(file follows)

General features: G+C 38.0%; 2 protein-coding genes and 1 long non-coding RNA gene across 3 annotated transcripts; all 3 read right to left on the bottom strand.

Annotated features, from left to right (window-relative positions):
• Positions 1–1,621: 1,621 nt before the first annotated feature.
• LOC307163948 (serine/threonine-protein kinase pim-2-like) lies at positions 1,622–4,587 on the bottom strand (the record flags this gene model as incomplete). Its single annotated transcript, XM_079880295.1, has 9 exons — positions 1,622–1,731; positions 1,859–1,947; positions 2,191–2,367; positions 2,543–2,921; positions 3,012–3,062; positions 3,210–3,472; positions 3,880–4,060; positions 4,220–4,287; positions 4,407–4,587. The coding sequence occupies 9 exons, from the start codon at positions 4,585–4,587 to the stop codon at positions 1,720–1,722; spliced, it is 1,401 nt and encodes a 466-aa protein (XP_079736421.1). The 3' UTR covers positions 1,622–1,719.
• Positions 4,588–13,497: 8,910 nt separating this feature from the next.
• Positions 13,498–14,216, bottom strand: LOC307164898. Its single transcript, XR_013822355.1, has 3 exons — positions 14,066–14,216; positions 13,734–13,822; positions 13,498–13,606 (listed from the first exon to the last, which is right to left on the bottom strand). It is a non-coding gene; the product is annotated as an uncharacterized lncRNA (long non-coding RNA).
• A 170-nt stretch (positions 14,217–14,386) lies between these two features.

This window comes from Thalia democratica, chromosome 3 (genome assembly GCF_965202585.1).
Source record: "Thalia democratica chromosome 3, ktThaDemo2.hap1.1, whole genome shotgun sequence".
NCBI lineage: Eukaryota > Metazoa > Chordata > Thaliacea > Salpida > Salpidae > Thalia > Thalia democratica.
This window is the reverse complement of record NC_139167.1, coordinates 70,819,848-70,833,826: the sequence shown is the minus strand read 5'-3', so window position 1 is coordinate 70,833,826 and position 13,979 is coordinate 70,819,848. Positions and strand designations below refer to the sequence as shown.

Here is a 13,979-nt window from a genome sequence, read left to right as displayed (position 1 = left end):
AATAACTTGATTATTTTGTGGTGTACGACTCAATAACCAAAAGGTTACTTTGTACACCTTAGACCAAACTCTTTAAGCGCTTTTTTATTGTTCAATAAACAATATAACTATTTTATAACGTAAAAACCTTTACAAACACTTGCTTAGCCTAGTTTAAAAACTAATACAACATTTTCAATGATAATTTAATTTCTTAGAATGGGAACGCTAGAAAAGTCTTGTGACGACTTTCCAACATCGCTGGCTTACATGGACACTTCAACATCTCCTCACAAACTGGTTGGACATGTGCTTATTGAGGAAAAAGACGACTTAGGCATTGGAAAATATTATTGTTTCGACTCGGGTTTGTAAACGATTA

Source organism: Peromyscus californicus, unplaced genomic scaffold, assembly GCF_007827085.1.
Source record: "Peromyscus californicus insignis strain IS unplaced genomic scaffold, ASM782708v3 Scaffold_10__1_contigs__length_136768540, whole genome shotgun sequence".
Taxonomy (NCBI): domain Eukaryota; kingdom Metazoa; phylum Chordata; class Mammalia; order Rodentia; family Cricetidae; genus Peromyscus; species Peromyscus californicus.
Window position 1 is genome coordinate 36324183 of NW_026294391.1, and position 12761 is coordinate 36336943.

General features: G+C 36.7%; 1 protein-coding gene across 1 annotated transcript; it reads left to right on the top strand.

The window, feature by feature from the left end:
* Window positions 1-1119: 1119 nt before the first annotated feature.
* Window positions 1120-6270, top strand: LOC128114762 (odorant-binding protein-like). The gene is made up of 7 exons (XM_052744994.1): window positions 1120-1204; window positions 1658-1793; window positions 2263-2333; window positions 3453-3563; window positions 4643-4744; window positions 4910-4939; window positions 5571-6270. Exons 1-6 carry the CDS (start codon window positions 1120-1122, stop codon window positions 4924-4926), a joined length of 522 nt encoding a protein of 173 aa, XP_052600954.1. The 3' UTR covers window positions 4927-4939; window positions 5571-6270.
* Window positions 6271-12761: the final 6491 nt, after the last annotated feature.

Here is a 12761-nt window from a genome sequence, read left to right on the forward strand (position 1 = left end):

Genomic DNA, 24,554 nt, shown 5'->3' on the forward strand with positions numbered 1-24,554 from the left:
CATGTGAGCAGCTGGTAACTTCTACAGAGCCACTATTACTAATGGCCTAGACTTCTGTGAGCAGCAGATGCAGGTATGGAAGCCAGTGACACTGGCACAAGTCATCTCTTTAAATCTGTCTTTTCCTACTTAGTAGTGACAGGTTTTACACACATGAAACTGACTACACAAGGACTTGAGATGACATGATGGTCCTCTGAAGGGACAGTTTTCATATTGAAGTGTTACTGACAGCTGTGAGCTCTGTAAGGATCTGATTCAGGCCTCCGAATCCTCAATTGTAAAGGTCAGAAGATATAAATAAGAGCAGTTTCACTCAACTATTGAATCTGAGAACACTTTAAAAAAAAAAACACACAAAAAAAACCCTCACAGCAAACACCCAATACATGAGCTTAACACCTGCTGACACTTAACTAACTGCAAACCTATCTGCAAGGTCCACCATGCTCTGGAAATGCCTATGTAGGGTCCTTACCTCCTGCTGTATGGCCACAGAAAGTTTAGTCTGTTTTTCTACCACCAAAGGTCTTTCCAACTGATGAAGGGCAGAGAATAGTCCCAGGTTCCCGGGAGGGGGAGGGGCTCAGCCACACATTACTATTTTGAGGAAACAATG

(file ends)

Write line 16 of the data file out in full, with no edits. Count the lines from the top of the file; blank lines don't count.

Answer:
Taxonomy (NCBI): domain Eukaryota; kingdom Metazoa; phylum Chordata; class Mammalia; order Rodentia; family Cricetidae; genus Peromyscus; species Peromyscus californicus.